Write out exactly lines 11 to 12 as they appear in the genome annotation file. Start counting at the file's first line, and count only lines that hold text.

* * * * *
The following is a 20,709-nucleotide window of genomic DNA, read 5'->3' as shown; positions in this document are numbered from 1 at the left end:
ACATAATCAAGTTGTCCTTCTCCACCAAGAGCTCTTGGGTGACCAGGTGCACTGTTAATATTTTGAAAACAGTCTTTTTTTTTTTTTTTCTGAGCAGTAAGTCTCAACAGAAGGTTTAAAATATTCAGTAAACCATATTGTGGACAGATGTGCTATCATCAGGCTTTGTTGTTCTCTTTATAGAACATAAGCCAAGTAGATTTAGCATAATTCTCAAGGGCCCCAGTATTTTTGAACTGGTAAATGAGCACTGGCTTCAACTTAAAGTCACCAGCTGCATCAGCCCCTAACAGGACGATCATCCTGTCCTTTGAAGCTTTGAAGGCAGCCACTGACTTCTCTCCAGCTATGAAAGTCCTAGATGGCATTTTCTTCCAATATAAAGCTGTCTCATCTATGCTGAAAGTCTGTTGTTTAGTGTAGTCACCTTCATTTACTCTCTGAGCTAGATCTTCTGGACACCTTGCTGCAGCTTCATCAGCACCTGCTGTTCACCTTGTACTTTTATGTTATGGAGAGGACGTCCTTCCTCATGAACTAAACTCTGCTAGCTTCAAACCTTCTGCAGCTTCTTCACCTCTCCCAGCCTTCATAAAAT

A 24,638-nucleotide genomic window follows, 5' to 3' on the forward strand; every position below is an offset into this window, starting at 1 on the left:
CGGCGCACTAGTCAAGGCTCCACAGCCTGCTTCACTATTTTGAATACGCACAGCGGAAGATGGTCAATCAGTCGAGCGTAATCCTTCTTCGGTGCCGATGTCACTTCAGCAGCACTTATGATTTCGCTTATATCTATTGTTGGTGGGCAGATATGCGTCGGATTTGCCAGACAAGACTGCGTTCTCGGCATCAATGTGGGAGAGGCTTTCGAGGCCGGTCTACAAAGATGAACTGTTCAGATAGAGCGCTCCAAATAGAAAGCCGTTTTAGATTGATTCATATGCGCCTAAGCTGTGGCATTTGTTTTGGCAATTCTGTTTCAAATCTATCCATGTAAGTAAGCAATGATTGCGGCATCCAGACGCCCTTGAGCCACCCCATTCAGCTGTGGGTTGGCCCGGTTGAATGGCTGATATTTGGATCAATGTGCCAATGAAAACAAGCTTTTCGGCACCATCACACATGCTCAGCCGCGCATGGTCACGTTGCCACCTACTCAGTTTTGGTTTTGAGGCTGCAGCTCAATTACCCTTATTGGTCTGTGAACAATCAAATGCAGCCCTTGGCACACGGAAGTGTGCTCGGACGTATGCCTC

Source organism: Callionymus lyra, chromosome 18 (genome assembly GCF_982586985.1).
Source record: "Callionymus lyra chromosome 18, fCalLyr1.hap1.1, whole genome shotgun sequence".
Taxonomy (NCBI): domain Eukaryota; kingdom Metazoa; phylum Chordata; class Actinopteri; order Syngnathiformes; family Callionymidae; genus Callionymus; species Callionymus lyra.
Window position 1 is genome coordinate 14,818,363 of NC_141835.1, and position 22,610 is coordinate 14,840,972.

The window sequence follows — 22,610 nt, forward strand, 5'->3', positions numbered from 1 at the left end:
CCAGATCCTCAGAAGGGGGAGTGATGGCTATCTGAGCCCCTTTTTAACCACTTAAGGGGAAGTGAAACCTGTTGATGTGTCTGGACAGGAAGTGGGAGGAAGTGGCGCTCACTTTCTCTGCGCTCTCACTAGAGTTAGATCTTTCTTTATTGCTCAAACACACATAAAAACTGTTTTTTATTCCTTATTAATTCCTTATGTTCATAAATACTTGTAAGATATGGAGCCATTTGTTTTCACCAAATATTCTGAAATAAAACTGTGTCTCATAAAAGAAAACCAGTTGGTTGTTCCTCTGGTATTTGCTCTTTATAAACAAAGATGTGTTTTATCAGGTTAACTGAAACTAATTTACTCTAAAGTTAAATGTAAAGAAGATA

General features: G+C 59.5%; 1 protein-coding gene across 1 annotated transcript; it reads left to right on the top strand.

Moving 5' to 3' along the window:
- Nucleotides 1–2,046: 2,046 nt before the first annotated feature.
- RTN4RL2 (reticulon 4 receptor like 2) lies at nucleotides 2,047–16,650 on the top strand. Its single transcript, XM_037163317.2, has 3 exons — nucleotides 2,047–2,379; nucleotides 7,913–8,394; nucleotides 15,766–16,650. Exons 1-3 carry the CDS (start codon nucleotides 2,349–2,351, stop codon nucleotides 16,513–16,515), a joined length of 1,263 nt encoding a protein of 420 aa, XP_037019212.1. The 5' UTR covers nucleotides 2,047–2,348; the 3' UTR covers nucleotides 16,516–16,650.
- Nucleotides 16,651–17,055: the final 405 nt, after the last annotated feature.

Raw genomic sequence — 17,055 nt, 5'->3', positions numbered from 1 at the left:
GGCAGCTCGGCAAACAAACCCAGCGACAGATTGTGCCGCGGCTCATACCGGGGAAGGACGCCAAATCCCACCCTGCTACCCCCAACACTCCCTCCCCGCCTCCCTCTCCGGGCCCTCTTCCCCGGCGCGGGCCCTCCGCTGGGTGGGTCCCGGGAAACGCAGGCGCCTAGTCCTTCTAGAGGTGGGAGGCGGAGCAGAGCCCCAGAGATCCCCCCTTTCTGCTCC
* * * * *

General features: G+C 59.5%; 1 protein-coding gene across 1 annotated transcript; it reads left to right on the top strand.

Moving 5' to 3' along the window: